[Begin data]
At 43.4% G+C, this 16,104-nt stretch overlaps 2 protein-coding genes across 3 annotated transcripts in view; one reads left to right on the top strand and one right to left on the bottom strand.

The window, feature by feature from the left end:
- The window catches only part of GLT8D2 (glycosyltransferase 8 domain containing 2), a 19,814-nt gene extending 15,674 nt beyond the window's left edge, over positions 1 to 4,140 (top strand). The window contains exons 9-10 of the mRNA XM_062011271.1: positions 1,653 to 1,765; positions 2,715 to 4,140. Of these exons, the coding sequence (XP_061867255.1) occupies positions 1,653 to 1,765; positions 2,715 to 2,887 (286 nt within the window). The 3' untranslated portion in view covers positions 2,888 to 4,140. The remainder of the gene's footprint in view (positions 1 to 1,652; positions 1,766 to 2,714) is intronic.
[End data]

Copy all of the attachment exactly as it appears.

At 43.4% G+C, this 16,104-nt stretch overlaps 2 protein-coding genes across 3 annotated transcripts in view; one reads left to right on the top strand and one right to left on the bottom strand.

The window, feature by feature from the left end:
- The window catches only part of GLT8D2 (glycosyltransferase 8 domain containing 2), a 19,814-nt gene extending 15,674 nt beyond the window's left edge, over positions 1 to 4,140 (top strand). The window contains exons 9-10 of the mRNA XM_062011271.1: positions 1,653 to 1,765; positions 2,715 to 4,140. Of these exons, the coding sequence (XP_061867255.1) occupies positions 1,653 to 1,765; positions 2,715 to 2,887 (286 nt within the window). The 3' untranslated portion in view covers positions 2,888 to 4,140. The remainder of the gene's footprint in view (positions 1 to 1,652; positions 1,766 to 2,714) is intronic.